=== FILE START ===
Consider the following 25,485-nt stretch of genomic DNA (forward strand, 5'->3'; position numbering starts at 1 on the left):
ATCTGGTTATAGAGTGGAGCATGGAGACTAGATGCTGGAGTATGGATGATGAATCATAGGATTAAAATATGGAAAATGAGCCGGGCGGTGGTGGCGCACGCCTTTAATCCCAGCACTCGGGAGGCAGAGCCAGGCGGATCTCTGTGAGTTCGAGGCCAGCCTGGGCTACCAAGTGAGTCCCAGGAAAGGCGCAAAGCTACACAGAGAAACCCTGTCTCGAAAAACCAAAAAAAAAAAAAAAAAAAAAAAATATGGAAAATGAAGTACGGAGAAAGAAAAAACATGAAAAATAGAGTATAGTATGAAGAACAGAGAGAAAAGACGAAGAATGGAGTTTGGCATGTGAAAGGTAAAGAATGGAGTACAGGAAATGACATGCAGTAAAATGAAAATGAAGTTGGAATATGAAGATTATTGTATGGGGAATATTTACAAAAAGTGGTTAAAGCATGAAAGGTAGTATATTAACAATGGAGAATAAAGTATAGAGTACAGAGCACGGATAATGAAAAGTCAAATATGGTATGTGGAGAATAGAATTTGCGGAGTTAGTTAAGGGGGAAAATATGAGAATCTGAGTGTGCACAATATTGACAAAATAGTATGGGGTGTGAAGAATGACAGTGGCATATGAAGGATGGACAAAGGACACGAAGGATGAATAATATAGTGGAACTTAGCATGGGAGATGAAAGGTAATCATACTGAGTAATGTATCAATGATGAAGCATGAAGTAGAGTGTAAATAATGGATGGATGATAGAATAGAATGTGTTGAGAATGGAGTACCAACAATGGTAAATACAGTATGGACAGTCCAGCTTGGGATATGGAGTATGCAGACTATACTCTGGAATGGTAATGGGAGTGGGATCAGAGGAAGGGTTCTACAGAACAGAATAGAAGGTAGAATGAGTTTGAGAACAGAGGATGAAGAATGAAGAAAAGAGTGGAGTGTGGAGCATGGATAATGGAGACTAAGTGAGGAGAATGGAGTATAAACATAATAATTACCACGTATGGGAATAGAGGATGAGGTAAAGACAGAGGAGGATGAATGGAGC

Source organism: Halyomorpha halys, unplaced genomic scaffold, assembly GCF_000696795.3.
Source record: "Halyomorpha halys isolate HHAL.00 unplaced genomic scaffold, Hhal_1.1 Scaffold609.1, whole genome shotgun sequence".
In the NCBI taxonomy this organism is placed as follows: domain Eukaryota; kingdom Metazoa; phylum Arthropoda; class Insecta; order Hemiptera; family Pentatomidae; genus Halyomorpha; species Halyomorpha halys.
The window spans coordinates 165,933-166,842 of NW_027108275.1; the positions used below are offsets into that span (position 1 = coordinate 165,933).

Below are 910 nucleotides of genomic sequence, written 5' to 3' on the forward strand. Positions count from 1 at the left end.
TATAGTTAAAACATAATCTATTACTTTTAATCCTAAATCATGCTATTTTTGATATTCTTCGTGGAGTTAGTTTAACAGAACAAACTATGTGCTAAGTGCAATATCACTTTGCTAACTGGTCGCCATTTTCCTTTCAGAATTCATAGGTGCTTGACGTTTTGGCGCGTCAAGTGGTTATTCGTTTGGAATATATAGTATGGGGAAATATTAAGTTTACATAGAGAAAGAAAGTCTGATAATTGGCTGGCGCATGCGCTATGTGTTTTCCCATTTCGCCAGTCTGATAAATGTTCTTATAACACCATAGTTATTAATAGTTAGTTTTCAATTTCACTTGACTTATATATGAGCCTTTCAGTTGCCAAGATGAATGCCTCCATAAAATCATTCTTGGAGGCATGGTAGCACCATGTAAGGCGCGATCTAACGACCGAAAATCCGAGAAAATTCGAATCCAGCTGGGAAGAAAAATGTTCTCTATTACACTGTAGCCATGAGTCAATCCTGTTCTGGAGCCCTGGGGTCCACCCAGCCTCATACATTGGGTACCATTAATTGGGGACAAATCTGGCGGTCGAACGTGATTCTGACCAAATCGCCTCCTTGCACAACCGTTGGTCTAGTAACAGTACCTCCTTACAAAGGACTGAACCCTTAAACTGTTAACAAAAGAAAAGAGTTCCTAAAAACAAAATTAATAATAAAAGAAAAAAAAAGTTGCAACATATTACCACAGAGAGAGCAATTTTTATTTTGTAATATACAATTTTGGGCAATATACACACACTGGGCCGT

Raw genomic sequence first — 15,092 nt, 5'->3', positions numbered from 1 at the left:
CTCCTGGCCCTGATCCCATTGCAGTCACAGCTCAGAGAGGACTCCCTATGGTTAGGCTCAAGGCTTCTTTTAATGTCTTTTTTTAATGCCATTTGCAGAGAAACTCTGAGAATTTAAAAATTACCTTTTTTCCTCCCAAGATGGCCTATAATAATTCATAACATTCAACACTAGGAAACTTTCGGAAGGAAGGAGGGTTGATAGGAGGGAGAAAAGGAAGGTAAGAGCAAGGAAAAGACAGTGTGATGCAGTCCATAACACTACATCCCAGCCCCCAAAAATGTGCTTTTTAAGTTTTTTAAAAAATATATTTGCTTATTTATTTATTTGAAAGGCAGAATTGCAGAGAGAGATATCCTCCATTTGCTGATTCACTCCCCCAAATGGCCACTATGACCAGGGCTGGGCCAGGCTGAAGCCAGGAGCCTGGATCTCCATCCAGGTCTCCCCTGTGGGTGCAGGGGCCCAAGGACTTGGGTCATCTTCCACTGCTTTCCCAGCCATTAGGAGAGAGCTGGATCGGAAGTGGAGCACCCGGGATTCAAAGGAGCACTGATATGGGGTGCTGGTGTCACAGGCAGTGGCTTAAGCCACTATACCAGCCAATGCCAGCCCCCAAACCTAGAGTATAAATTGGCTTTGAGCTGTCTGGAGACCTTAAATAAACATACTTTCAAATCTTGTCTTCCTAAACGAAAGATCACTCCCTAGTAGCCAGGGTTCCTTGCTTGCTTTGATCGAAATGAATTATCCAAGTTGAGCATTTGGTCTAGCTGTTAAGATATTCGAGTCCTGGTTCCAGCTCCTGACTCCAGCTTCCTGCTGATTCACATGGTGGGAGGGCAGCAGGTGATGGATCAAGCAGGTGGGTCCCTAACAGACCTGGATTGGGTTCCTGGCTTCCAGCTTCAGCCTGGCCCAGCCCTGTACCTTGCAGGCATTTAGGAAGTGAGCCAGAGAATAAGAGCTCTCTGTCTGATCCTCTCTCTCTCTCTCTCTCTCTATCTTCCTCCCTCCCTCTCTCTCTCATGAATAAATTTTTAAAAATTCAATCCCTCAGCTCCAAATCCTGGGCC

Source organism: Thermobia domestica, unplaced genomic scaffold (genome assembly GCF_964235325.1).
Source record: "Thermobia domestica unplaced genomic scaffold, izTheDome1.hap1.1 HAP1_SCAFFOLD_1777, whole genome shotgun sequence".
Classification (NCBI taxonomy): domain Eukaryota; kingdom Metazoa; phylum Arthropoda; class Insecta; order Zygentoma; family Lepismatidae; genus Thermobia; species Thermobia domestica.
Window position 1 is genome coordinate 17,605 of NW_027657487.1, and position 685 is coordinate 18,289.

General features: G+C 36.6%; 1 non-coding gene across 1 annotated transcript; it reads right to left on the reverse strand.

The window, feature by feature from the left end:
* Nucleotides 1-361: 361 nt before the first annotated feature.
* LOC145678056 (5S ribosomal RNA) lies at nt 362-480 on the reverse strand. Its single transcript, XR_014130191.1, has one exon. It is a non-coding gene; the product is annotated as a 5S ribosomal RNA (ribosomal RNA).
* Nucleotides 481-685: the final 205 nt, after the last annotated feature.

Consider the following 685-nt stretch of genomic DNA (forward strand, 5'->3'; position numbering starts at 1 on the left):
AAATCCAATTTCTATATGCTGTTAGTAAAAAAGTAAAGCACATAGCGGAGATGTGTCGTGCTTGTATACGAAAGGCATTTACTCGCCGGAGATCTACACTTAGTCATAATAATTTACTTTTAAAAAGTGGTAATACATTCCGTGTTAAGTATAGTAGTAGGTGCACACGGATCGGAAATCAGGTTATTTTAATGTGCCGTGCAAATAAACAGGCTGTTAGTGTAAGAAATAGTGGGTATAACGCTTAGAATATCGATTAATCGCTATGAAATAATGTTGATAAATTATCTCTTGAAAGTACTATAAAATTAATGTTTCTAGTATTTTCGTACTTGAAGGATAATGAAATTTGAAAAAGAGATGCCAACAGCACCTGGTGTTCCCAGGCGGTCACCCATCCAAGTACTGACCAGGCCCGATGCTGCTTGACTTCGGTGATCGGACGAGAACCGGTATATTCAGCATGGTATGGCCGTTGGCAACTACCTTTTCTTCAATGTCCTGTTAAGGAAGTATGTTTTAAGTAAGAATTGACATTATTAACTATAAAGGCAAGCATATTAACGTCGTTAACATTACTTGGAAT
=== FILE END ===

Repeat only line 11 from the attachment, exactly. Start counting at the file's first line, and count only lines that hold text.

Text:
Source organism: Thermobia domestica, unplaced genomic scaffold (genome assembly GCF_964235325.1).